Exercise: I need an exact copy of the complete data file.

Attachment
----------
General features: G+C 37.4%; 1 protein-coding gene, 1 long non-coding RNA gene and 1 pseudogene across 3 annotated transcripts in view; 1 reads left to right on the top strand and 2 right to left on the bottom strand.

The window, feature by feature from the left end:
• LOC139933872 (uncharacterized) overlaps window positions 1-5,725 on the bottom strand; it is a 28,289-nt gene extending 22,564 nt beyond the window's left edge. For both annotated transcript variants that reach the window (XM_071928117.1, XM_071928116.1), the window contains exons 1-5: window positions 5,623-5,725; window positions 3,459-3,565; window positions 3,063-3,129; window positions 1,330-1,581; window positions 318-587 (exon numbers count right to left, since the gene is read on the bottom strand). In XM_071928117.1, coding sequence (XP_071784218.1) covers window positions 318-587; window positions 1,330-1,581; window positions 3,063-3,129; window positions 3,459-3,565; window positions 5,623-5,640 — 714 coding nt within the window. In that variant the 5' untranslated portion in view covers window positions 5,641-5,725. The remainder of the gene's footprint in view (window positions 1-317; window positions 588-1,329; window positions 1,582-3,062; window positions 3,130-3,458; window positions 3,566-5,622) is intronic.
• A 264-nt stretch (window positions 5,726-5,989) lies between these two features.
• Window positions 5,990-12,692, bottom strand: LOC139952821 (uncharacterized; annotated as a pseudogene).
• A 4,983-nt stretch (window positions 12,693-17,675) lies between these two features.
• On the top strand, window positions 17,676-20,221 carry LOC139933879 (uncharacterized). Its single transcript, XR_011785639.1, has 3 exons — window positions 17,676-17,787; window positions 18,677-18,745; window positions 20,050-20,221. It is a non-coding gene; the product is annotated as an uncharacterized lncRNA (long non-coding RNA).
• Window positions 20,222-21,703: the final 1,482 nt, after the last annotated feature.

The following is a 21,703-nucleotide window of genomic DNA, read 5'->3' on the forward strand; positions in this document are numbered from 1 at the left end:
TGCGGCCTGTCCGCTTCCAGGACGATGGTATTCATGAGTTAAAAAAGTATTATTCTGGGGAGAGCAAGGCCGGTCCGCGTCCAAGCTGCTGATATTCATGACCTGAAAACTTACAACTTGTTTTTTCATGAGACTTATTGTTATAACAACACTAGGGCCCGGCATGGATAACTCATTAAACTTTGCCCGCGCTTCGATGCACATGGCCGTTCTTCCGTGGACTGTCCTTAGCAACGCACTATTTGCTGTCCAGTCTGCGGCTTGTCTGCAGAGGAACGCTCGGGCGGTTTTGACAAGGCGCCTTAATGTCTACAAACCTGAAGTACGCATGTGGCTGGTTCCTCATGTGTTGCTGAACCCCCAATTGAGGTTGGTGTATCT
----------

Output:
General features: G+C 37.4%; 1 protein-coding gene, 1 long non-coding RNA gene and 1 pseudogene across 3 annotated transcripts in view; 1 reads left to right on the top strand and 2 right to left on the bottom strand.

The window, feature by feature from the left end:
• LOC139933872 (uncharacterized) overlaps window positions 1-5,725 on the bottom strand; it is a 28,289-nt gene extending 22,564 nt beyond the window's left edge. For both annotated transcript variants that reach the window (XM_071928117.1, XM_071928116.1), the window contains exons 1-5: window positions 5,623-5,725; window positions 3,459-3,565; window positions 3,063-3,129; window positions 1,330-1,581; window positions 318-587 (exon numbers count right to left, since the gene is read on the bottom strand). In XM_071928117.1, coding sequence (XP_071784218.1) covers window positions 318-587; window positions 1,330-1,581; window positions 3,063-3,129; window positions 3,459-3,565; window positions 5,623-5,640 — 714 coding nt within the window. In that variant the 5' untranslated portion in view covers window positions 5,641-5,725. The remainder of the gene's footprint in view (window positions 1-317; window positions 588-1,329; window positions 1,582-3,062; window positions 3,130-3,458; window positions 3,566-5,622) is intronic.
• A 264-nt stretch (window positions 5,726-5,989) lies between these two features.
• Window positions 5,990-12,692, bottom strand: LOC139952821 (uncharacterized; annotated as a pseudogene).
• A 4,983-nt stretch (window positions 12,693-17,675) lies between these two features.
• On the top strand, window positions 17,676-20,221 carry LOC139933879 (uncharacterized). Its single transcript, XR_011785639.1, has 3 exons — window positions 17,676-17,787; window positions 18,677-18,745; window positions 20,050-20,221. It is a non-coding gene; the product is annotated as an uncharacterized lncRNA (long non-coding RNA).
• Window positions 20,222-21,703: the final 1,482 nt, after the last annotated feature.

The following is a 21,703-nucleotide window of genomic DNA, read 5'->3' on the forward strand; positions in this document are numbered from 1 at the left end:
TGCGGCCTGTCCGCTTCCAGGACGATGGTATTCATGAGTTAAAAAAGTATTATTCTGGGGAGAGCAAGGCCGGTCCGCGTCCAAGCTGCTGATATTCATGACCTGAAAACTTACAACTTGTTTTTTCATGAGACTTATTGTTATAACAACACTAGGGCCCGGCATGGATAACTCATTAAACTTTGCCCGCGCTTCGATGCACATGGCCGTTCTTCCGTGGACTGTCCTTAGCAACGCACTATTTGCTGTCCAGTCTGCGGCTTGTCTGCAGAGGAACGCTCGGGCGGTTTTGACAAGGCGCCTTAATGTCTACAAACCTGAAGTACGCATGTGGCTGGTTCCTCATGTGTTGCTGAACCCCCAATTGAGGTTGGTGTATCT